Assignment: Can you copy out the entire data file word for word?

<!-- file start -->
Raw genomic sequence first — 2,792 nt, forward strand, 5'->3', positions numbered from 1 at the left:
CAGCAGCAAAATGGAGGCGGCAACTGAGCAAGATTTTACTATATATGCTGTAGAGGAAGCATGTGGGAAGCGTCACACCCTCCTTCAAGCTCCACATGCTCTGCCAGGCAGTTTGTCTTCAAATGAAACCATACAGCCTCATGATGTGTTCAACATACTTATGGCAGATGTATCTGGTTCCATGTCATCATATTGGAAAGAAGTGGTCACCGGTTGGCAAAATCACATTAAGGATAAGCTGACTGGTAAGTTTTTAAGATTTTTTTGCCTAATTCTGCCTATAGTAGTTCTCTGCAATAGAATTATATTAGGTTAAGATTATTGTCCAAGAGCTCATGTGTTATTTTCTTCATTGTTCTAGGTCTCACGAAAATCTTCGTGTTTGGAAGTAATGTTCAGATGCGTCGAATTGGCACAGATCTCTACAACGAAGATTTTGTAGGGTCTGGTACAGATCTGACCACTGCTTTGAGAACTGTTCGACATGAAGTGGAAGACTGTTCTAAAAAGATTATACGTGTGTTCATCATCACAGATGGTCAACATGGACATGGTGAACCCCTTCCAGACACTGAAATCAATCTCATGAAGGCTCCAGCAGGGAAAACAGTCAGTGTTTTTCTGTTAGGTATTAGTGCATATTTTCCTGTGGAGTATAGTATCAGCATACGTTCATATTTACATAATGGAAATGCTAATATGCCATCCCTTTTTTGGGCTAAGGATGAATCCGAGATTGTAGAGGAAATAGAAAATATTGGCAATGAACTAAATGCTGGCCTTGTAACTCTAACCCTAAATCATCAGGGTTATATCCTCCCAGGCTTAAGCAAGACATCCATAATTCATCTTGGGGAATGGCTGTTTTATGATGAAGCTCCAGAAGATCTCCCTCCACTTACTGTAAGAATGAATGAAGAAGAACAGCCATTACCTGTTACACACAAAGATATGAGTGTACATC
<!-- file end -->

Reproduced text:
Raw genomic sequence first — 2,792 nt, forward strand, 5'->3', positions numbered from 1 at the left:
CAGCAGCAAAATGGAGGCGGCAACTGAGCAAGATTTTACTATATATGCTGTAGAGGAAGCATGTGGGAAGCGTCACACCCTCCTTCAAGCTCCACATGCTCTGCCAGGCAGTTTGTCTTCAAATGAAACCATACAGCCTCATGATGTGTTCAACATACTTATGGCAGATGTATCTGGTTCCATGTCATCATATTGGAAAGAAGTGGTCACCGGTTGGCAAAATCACATTAAGGATAAGCTGACTGGTAAGTTTTTAAGATTTTTTTGCCTAATTCTGCCTATAGTAGTTCTCTGCAATAGAATTATATTAGGTTAAGATTATTGTCCAAGAGCTCATGTGTTATTTTCTTCATTGTTCTAGGTCTCACGAAAATCTTCGTGTTTGGAAGTAATGTTCAGATGCGTCGAATTGGCACAGATCTCTACAACGAAGATTTTGTAGGGTCTGGTACAGATCTGACCACTGCTTTGAGAACTGTTCGACATGAAGTGGAAGACTGTTCTAAAAAGATTATACGTGTGTTCATCATCACAGATGGTCAACATGGACATGGTGAACCCCTTCCAGACACTGAAATCAATCTCATGAAGGCTCCAGCAGGGAAAACAGTCAGTGTTTTTCTGTTAGGTATTAGTGCATATTTTCCTGTGGAGTATAGTATCAGCATACGTTCATATTTACATAATGGAAATGCTAATATGCCATCCCTTTTTTGGGCTAAGGATGAATCCGAGATTGTAGAGGAAATAGAAAATATTGGCAATGAACTAAATGCTGGCCTTGTAACTCTAACCCTAAATCATCAGGGTTATATCCTCCCAGGCTTAAGCAAGACATCCATAATTCATCTTGGGGAATGGCTGTTTTATGATGAAGCTCCAGAAGATCTCCCTCCACTTACTGTAAGAATGAATGAAGAAGAACAGCCATTACCTGTTACACACAAAGATATGAGTGTACATC